We remember when income inequality was a thing in discussions around our nation’s political dinner table. Back then, we were not distracted by the latest twitter storm from 1600 Pennsylvania Avenue, a humanitarian crisis on our southwestern border, Russia’s interference in our democratic elections, the prospect of North Korea lobbing nuclear missiles towards a U.S. target, distinguishing between good guys and bad at a Nazi rally, whether or not NFL players were taking a knee or if we had to reconsider Canada friend or foe.

It wasn’t all that long ago that we were fully engaged in a debate about the uneven distribution of wealth in the United States, creating a gap between the rich and regular Joes and Janes that has been growing dramatically, by every major statistical measure, for some 30 years.

Well, we need to turn down the volume on our president if only to pay attention to how the purse strings of Congress are being drawn. Republicans are moving ahead to further exacerbate the income gap — and it will hit West Virginia hard.

A pernicious piece of legislation, a federal lawsuit and a House budget outline are just the latest attempts to keep the rich in safe harbor while exposing everyone else to punishing winds, especially those who rely on government assistance, affordable health care and a fair shake.

First, the House farm bill would change rules on SNAP benefits — formerly known as food stamps — imposing strict work requirements on between 5 million and 7 million recipients nationwide. We can debate if that is good policy, but field tests of the rules — including a trial here in West Virginia — show that they do not have a significant impact on employment of able-bodied adults without dependents. But it does lessen the SNAP caseload. In other words, it keeps food off the table.

For additional local context, there is this: 14.9 percent of West Virginia households faced food insecurity between 2014 and 2016. Also, households receiving SNAP benefits increased 50 percent between 2006 and 2016. Here’s the kicker: 330,000 West Virginians received SNAP benefits in 2017, including one in three children in the state.

Second, House Republicans released a proposal this past week that would balance the nation’s budget in nine years — on the backs of Medicare and Medicaid recipients. And just so you know, Republicans are also targeting Social Security. These elected representatives are the same people who nearly doubled the annual budget deficit to more than $1 trillion each and every year as far as the eye can see. Why? See their tax cut last December that richly rewarded the donor class. See the pennies in your own pocket by way of comparison.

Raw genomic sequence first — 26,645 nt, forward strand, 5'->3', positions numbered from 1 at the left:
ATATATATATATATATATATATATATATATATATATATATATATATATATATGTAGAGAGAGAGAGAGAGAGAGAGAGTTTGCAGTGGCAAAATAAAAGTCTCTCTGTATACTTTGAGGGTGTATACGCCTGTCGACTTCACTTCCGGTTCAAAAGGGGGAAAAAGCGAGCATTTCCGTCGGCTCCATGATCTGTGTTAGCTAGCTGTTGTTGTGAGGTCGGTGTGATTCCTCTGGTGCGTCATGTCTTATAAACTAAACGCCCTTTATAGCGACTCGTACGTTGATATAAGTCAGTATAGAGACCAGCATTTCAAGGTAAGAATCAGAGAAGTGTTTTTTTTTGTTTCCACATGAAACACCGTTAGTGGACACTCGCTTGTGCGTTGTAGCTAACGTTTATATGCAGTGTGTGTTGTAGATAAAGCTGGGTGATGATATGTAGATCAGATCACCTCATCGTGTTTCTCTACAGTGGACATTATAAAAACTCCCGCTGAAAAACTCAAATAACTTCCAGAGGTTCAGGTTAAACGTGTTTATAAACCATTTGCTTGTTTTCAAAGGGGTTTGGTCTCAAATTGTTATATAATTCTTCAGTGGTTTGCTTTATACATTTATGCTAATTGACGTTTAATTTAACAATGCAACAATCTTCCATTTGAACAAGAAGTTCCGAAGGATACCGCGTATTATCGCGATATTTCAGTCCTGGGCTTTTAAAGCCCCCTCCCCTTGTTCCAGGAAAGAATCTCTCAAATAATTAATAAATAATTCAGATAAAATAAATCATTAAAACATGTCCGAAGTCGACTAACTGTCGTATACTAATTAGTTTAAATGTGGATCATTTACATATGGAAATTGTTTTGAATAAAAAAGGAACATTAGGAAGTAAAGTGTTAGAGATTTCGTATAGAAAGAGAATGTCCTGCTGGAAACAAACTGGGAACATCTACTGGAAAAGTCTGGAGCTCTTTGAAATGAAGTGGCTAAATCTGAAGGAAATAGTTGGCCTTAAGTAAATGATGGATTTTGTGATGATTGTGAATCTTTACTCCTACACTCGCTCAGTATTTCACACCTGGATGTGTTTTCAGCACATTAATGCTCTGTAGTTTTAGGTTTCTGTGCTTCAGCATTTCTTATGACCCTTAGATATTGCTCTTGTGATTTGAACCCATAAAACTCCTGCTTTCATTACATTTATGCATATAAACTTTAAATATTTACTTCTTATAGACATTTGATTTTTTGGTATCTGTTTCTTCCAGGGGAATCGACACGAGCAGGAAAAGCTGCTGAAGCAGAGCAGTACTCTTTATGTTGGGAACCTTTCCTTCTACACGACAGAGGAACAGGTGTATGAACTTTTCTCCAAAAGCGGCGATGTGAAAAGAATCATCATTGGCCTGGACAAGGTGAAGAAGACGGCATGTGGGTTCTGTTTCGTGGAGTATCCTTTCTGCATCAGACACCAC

Third, there is a federal lawsuit — supported by West Virginia Attorney General Patrick Morrisey, the Republican candidate for U.S. Senate — to allow insurance companies to deny coverage to people with pre-existing conditions. With Republicans taking major swings at the Affordable Care Act piñata and running up premiums in the process, it won’t be long before they will want to throw all insurance risks — but mostly the sick and elderly — overboard. If you have a pre-existing condition, that targeted sink-or-swim population includes you. In West Virginia, according to one estimate, that’s about 800,000 people — or nearly half of the state’s population.

All of this — coincidentally — was happening while Philip Alston, the U.N.’s Special Rapporteur, was presenting his findings about poverty in America.

“In any country, but particularly a wealthy one, the persistence over a very long period of time of 40 million people living in poverty must be a cause for concern,” Alston said.

Alston, who planned his tour of the United States before Trump was elected, published his report on June 1 after visiting California, Alabama, Puerto Rico and West Virginia at the end of last year.

He said our nation’s response to poverty has been “neglectful at best” over the last five decades, but he singled out the Trump administration for a “dramatic change of direction,” including policies “deliberately designed” to remove basic welfare protections for the poor.

And if you wonder, as did Nikki Haley, the U.S. ambassador to the United Nations, why the U.S. was being studied when there is so much poverty elsewhere, remember this: The United States of America is, by far, the richest country in the world and we are conspiring to take insurance coverage away from those most in need, giving tax cuts to our most wealthy and taking food off the table of those who are hungry.

All of that is morally reprehensible.

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